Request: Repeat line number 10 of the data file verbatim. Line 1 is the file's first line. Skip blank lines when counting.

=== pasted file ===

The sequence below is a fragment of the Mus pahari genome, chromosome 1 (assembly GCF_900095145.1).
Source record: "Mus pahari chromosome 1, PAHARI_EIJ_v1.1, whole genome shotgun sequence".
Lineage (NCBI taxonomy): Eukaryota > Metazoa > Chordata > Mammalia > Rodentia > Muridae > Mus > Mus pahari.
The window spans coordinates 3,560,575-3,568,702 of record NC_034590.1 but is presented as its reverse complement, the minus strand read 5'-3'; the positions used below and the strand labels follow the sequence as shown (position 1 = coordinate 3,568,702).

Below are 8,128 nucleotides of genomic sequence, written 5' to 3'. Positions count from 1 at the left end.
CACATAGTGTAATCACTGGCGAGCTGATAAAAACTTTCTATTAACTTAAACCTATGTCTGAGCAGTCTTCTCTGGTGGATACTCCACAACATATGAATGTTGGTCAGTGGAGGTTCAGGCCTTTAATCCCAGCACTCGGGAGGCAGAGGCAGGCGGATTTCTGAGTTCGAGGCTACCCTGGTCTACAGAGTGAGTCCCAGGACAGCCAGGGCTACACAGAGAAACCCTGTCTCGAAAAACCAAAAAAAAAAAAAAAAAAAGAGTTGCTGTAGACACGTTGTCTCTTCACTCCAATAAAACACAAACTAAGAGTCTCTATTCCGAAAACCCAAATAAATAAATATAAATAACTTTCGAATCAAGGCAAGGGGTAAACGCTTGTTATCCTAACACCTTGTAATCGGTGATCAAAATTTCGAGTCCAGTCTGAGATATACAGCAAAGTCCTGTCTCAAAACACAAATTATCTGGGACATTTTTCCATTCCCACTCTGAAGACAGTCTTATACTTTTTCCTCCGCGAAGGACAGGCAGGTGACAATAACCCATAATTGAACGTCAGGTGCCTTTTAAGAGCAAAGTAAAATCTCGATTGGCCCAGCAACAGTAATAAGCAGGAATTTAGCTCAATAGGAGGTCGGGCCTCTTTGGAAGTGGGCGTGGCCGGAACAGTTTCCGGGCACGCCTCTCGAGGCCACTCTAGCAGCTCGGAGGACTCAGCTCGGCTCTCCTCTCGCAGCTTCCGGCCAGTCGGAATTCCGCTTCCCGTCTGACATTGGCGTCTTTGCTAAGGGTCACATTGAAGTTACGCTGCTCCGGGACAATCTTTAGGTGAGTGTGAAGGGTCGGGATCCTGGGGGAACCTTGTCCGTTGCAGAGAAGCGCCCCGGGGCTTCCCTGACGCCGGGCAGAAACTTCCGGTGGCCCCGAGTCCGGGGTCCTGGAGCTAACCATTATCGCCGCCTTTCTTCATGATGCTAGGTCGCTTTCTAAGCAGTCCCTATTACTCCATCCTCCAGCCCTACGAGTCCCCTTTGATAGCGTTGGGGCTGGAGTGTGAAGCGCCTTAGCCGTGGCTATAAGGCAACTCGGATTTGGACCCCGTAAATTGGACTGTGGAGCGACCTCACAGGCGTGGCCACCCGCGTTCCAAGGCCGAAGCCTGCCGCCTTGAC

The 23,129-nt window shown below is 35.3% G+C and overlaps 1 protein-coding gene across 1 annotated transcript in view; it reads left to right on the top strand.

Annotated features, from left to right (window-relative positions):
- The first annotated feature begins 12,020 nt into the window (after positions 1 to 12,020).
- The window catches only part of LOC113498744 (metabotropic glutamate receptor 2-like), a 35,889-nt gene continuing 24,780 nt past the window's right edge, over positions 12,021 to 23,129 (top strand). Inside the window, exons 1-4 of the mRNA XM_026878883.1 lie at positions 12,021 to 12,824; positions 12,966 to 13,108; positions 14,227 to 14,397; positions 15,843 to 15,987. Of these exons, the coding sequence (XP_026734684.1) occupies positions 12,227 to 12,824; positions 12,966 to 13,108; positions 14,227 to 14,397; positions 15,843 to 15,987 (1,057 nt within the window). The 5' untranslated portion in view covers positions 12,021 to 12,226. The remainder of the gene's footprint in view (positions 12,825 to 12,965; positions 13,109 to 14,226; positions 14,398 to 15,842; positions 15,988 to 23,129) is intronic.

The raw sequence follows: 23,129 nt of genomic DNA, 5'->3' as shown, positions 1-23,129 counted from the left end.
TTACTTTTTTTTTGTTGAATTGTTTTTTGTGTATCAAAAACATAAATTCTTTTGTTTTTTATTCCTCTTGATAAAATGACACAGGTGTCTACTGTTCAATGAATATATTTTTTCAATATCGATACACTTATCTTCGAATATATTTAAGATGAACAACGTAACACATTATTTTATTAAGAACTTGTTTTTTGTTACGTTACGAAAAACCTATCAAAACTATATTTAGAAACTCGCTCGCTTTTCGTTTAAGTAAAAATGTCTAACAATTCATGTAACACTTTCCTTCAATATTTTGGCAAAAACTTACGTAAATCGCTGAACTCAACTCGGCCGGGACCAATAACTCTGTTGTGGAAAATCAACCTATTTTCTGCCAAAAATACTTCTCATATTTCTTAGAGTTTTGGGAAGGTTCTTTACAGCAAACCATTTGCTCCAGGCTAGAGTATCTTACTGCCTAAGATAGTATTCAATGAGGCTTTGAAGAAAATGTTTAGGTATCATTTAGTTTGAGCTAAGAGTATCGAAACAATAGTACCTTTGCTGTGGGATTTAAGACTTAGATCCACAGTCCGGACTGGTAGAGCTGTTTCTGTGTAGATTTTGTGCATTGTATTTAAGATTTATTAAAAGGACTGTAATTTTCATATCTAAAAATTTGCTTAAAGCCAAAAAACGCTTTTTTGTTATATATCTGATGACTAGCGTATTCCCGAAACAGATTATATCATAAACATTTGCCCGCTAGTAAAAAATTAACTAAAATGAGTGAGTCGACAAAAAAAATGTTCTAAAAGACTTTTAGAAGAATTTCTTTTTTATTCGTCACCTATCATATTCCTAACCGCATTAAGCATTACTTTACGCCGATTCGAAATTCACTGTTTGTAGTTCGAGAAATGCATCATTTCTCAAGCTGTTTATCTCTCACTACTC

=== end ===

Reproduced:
- The window catches only part of LOC113498744 (metabotropic glutamate receptor 2-like), a 35,889-nt gene continuing 24,780 nt past the window's right edge, over positions 12,021 to 23,129 (top strand). Inside the window, exons 1-4 of the mRNA XM_026878883.1 lie at positions 12,021 to 12,824; positions 12,966 to 13,108; positions 14,227 to 14,397; positions 15,843 to 15,987. Of these exons, the coding sequence (XP_026734684.1) occupies positions 12,227 to 12,824; positions 12,966 to 13,108; positions 14,227 to 14,397; positions 15,843 to 15,987 (1,057 nt within the window). The 5' untranslated portion in view covers positions 12,021 to 12,226. The remainder of the gene's footprint in view (positions 12,825 to 12,965; positions 13,109 to 14,226; positions 14,398 to 15,842; positions 15,988 to 23,129) is intronic.